He said recent statistics showed that India had been buying more of Nigeria’s crude than the US over the last three months. "India will continue to cooperate with Nigeria to improve its economy and it will also assist the country in capacity building of workers in both the public and private sectors," Mr Sachdev said during a courtesy visit to the Governor of Niger state in northern Nigeria last Wednesday.

< class="text11verdana">Source:, July 15, 2013

< class="heading12boldGeorgia">Cabinet panel okays Mountain Strike Corps

The Cabinet Committee on Security (CCS) tonight approved in principle a specialised Mountain Strike Corps aimed at increasing military strength along the China frontier. The Committee headed by the Prime Minister is the highest decision making body on security matters.

The Finance Minister had earlier given its approval for raising the corps. The expense of Rs 64,000 crore will now be spread over seven years and not five as planned originally, sources said.

< class="text11verdana">Source: The Tribune, July 18, 2013

< class="heading12boldGeorgia">Soren wins trust vote

Jharkhand Chief Minister Hemant Soren won the trust vote in the assembly on Thursday, six days after being sworn-in as the head of the Jharkhand Mukti Morcha-Congress-RJD alliance.

The JMM alliance won 43 votes in the 82-member house while the Opposition go 37 votes.

< class="text11verdana">Source: Hindustan Times, July 19, 2013

< class="heading12boldGeorgia">Telangana State looks certain now

The UPA government has decided to honour the commitment it made on December 9, 2009 to carve out a separate State of Telangana from Andhra Pradesh, senior party and government sources told The Hindu.

"The die is cast," a government source said, "as far as the creation of Telangana is concerned," even though last-minute consultations continue on the ultimate status of Hyderabad and whether two districts of Kurnool and Ananatpur from the Rayalseema region should be added to Telangana to create two States, with 21 Lok Sabha seats apiece.

< class="text11verdana">Source: The Hindu, July 18, 2013


< class="heading12boldGeorgia">Highest State honour for Gayoom

Progressive Party of Maldives (PPM) has said that the government has decided to present former President Maumoon Abdul Gayoom with the highest honour awarded by the State. Speaking at a press conference at the PPM Office, party Vice-President Abdullah Abdul Raheem said that the cabinet secretary sent a message yesterday stating that the cabinet had decided during their meeting yesterday, to present the highest honour awarded by the State to Gayoom.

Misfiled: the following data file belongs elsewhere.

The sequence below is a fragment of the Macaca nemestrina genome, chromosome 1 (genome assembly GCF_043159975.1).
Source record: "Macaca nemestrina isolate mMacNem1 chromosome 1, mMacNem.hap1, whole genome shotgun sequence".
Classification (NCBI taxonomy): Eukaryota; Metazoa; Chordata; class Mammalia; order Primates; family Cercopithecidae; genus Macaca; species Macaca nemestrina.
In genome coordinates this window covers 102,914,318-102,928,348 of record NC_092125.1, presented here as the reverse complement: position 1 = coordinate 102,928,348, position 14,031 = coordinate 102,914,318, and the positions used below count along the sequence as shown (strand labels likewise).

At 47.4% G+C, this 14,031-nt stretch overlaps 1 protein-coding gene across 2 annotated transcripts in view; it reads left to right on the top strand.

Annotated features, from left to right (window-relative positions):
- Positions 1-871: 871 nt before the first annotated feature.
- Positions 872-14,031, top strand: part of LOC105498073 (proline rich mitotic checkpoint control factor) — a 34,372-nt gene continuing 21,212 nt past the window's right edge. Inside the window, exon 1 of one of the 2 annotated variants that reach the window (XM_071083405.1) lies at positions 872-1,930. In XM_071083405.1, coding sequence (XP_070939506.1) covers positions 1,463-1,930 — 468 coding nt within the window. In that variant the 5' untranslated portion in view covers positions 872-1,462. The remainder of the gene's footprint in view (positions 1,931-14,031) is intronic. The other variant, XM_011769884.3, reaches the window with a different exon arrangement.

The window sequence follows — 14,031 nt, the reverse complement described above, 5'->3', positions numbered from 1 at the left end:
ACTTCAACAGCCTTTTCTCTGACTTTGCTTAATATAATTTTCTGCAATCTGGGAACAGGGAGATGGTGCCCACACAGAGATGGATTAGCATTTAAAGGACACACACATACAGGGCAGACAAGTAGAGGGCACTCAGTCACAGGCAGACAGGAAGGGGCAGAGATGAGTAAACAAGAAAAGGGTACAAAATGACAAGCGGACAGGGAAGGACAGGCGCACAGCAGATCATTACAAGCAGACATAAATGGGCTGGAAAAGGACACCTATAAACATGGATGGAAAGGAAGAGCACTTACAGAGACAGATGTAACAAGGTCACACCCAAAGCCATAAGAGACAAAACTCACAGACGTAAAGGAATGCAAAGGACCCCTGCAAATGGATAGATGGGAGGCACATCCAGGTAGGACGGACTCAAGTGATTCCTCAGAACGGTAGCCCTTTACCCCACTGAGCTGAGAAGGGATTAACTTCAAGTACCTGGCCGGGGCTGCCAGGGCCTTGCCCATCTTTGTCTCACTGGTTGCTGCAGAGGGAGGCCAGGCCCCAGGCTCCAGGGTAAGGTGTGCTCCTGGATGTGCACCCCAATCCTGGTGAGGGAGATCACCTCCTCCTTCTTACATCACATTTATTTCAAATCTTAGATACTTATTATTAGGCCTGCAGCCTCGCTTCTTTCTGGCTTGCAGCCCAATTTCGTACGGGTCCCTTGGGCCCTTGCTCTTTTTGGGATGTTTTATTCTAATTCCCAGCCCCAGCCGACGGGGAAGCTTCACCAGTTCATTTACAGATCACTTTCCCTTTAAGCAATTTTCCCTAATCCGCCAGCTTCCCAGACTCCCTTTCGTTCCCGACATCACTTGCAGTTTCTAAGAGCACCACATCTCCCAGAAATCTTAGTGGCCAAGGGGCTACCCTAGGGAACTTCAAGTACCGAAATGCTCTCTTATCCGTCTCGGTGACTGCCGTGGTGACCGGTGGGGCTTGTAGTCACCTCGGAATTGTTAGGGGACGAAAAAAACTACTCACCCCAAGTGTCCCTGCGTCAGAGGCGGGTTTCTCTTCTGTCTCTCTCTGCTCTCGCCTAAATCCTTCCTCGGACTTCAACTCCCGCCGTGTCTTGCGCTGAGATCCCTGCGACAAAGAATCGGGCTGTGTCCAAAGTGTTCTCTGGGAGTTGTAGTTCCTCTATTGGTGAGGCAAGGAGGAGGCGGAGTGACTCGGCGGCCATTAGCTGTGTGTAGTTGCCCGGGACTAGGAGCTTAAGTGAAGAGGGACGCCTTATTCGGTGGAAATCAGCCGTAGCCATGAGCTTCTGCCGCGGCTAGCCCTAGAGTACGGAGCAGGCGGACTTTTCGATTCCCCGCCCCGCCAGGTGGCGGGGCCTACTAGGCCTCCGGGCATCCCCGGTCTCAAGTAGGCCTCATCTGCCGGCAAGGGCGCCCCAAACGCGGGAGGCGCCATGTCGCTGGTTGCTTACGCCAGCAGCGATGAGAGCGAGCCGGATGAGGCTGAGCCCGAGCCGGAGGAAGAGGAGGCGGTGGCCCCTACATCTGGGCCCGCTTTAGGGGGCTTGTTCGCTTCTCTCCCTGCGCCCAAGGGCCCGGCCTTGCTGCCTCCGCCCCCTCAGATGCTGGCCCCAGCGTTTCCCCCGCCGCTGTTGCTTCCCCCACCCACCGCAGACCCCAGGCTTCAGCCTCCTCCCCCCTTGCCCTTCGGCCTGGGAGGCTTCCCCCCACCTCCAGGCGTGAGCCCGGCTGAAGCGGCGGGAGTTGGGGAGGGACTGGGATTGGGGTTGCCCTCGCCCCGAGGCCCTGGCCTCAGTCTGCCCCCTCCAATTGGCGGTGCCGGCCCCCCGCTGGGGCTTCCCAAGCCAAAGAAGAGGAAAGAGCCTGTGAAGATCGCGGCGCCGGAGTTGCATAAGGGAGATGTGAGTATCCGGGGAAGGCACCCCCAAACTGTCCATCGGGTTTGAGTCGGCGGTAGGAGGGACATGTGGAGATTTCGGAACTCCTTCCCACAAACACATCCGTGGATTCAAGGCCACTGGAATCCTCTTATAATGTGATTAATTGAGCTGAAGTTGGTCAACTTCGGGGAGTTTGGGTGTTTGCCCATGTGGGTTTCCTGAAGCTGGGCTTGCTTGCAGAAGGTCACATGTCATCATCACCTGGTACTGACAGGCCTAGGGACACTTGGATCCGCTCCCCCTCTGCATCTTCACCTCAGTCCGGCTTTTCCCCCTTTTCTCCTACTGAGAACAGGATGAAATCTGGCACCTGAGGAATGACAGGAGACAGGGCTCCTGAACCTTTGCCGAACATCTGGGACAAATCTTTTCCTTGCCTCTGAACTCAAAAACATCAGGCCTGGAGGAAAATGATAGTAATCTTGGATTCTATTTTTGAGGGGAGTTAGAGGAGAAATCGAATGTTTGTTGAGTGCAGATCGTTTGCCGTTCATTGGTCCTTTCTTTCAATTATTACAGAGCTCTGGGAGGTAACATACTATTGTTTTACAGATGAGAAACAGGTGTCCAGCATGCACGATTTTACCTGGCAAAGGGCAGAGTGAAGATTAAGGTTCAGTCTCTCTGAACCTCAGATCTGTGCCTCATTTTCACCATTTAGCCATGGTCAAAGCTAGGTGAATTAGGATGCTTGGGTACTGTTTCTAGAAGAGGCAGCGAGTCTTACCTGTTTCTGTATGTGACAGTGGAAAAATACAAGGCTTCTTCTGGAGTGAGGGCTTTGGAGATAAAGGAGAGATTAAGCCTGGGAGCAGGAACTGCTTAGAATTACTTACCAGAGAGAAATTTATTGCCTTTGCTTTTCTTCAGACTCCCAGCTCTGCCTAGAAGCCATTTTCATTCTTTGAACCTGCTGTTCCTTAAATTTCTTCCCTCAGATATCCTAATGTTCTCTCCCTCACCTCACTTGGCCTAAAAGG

"President Waheed’s cabinet secretary sent a message yesterday, saying that the cabinet had decided yesterday to present the highest honour awarded by the State (
< class="text11verdana">Source: Sun Online, July 17, 2013

< class="heading12boldGeorgia">Nasheed, Gasim name running-mates

Former President and MDP nominee for the September 7 polls, Mohammed Nasheed, has named his one-time Education Minister, Dr Mohammed Lufthee as his vice-presidential running-mate. In yet another curious turn of political events, Jumbhooree Party leader and presidential candidate Gasim Ibrahim named DQP leader Hassan Saeed his running-mate after the latter overnight quit as Special Advisor to incumbent President Mohammed Waheed Hassan Manik.

Presidents Waheed and Nasheed have also since filed their nominations with the Election Commission. Waheed, choosing to contest as an independent along with his DRP running-mate, not wanting to face problems over pending charges of illegally inflating membership numbers, obtained signatures from 1,500 voters for the purpose, as otherwise required. Nasheed, doubly careful about possibilities of later-day negative rulings against his candidacy, got his papers cleared by the local court, before approaching the poll panel.

The surprises included religion-centric Adhaalath Party (AP), which had pulled out of President Waheed’s ’National Coalition’ the previous week, too joining the Jumhooree combine. Umar Naseer failed presidential primary candidate in former President Maumoon Gayoom’s PPM, too declared that he and his supporters were considering aligning with the JP-AP combine, without joining Gasim’s party.

< class="text11verdana">Source: Sun Online, July 14-18, 2013

< class="heading12boldGeorgia">Constitution must strengthen judiciary: CJ